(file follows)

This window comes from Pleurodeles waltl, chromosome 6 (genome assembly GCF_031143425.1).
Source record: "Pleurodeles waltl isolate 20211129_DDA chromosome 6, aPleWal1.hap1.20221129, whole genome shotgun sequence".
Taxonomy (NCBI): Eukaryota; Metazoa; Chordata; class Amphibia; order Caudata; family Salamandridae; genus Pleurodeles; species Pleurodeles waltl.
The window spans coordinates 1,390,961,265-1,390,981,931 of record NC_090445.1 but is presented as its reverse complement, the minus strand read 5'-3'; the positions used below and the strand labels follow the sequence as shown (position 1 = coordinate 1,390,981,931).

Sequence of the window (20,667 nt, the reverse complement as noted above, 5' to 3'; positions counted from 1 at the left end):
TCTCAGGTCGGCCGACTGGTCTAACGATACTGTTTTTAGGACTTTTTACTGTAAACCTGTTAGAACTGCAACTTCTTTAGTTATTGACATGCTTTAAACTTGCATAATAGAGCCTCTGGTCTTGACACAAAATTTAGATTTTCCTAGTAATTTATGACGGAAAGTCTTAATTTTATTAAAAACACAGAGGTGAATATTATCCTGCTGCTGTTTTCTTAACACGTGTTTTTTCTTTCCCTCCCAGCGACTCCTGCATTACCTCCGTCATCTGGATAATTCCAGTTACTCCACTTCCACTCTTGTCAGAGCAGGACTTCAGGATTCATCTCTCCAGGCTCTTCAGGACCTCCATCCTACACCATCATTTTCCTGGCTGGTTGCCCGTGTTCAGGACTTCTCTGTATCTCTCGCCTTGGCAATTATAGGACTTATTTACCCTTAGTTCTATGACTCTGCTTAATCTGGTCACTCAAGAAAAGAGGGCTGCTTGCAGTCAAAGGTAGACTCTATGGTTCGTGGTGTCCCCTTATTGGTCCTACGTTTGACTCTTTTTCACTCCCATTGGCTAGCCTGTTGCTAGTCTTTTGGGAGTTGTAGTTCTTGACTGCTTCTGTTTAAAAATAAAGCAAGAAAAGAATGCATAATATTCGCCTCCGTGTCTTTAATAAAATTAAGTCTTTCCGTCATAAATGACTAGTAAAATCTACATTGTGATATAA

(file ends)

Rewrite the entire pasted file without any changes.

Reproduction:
This window comes from Pleurodeles waltl, chromosome 6 (genome assembly GCF_031143425.1).
Source record: "Pleurodeles waltl isolate 20211129_DDA chromosome 6, aPleWal1.hap1.20221129, whole genome shotgun sequence".
Taxonomy (NCBI): Eukaryota; Metazoa; Chordata; class Amphibia; order Caudata; family Salamandridae; genus Pleurodeles; species Pleurodeles waltl.
The window spans coordinates 1,390,961,265-1,390,981,931 of record NC_090445.1 but is presented as its reverse complement, the minus strand read 5'-3'; the positions used below and the strand labels follow the sequence as shown (position 1 = coordinate 1,390,981,931).

Sequence of the window (20,667 nt, the reverse complement as noted above, 5' to 3'; positions counted from 1 at the left end):
TCTCAGGTCGGCCGACTGGTCTAACGATACTGTTTTTAGGACTTTTTACTGTAAACCTGTTAGAACTGCAACTTCTTTAGTTATTGACATGCTTTAAACTTGCATAATAGAGCCTCTGGTCTTGACACAAAATTTAGATTTTCCTAGTAATTTATGACGGAAAGTCTTAATTTTATTAAAAACACAGAGGTGAATATTATCCTGCTGCTGTTTTCTTAACACGTGTTTTTTCTTTCCCTCCCAGCGACTCCTGCATTACCTCCGTCATCTGGATAATTCCAGTTACTCCACTTCCACTCTTGTCAGAGCAGGACTTCAGGATTCATCTCTCCAGGCTCTTCAGGACCTCCATCCTACACCATCATTTTCCTGGCTGGTTGCCCGTGTTCAGGACTTCTCTGTATCTCTCGCCTTGGCAATTATAGGACTTATTTACCCTTAGTTCTATGACTCTGCTTAATCTGGTCACTCAAGAAAAGAGGGCTGCTTGCAGTCAAAGGTAGACTCTATGGTTCGTGGTGTCCCCTTATTGGTCCTACGTTTGACTCTTTTTCACTCCCATTGGCTAGCCTGTTGCTAGTCTTTTGGGAGTTGTAGTTCTTGACTGCTTCTGTTTAAAAATAAAGCAAGAAAAGAATGCATAATATTCGCCTCCGTGTCTTTAATAAAATTAAGTCTTTCCGTCATAAATGACTAGTAAAATCTACATTGTGATATAA